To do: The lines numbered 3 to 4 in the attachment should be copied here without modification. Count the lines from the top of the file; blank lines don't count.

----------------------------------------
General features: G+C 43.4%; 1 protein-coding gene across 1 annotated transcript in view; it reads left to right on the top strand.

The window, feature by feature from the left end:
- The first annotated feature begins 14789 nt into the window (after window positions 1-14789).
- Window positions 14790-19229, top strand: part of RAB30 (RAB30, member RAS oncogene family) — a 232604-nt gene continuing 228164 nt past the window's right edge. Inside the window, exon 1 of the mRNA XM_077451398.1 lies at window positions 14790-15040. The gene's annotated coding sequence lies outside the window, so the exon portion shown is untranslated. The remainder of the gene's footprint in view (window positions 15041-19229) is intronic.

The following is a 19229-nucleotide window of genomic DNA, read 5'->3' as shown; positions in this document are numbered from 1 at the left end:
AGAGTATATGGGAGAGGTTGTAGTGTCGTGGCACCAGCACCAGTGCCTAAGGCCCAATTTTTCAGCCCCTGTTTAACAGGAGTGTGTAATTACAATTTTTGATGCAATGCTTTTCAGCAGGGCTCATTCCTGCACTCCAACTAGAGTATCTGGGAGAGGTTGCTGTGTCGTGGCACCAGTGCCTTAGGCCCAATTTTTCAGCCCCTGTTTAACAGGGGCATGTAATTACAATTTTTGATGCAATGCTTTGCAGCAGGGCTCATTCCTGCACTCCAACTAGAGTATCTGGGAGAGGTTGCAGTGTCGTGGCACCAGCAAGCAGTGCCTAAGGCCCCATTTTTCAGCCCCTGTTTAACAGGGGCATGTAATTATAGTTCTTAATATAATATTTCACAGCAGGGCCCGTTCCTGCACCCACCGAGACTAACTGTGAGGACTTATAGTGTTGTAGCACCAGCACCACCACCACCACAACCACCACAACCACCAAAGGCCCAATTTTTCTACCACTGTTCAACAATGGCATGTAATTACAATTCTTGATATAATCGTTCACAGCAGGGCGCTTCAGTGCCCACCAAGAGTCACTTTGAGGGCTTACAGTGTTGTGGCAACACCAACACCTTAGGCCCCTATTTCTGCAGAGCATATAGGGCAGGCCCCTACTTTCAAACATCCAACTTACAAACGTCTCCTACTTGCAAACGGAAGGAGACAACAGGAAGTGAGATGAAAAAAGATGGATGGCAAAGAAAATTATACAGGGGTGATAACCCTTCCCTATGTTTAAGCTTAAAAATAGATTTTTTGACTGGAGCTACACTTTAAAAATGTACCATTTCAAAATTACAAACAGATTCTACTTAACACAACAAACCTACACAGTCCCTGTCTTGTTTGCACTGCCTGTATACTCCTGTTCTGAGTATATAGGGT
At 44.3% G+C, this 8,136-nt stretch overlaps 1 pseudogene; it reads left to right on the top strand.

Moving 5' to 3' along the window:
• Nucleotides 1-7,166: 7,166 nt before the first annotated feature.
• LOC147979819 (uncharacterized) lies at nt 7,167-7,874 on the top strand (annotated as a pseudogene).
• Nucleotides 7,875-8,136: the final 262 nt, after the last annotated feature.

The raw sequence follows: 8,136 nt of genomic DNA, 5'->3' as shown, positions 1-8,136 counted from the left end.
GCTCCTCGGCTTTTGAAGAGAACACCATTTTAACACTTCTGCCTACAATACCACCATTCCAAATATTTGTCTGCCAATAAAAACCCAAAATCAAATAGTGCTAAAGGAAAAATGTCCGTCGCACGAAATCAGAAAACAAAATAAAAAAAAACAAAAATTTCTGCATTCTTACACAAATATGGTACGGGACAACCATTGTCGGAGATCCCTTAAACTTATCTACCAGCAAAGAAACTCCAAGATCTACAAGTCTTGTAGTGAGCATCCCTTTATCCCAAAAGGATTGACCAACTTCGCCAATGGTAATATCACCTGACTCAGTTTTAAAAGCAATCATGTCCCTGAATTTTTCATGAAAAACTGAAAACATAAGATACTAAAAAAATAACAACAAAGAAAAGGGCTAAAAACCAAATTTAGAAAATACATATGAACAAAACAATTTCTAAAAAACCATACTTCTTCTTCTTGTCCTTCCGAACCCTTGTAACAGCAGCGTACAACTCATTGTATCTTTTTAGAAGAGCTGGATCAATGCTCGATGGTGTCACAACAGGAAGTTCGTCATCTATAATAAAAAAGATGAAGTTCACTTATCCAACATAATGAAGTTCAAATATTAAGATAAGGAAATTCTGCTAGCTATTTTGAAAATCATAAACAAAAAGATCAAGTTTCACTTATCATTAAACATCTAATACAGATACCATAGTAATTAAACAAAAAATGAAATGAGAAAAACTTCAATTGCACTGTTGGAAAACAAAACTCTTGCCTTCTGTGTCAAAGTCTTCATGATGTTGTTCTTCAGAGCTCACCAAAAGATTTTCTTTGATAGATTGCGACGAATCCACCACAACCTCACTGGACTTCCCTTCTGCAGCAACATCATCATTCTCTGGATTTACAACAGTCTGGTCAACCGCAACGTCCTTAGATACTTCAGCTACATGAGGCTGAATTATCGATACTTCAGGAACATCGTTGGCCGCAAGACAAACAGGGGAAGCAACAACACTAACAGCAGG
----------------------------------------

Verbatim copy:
- The first annotated feature begins 14789 nt into the window (after window positions 1-14789).
- Window positions 14790-19229, top strand: part of RAB30 (RAB30, member RAS oncogene family) — a 232604-nt gene continuing 228164 nt past the window's right edge. Inside the window, exon 1 of the mRNA XM_077451398.1 lies at window positions 14790-15040. The gene's annotated coding sequence lies outside the window, so the exon portion shown is untranslated. The remainder of the gene's footprint in view (window positions 15041-19229) is intronic.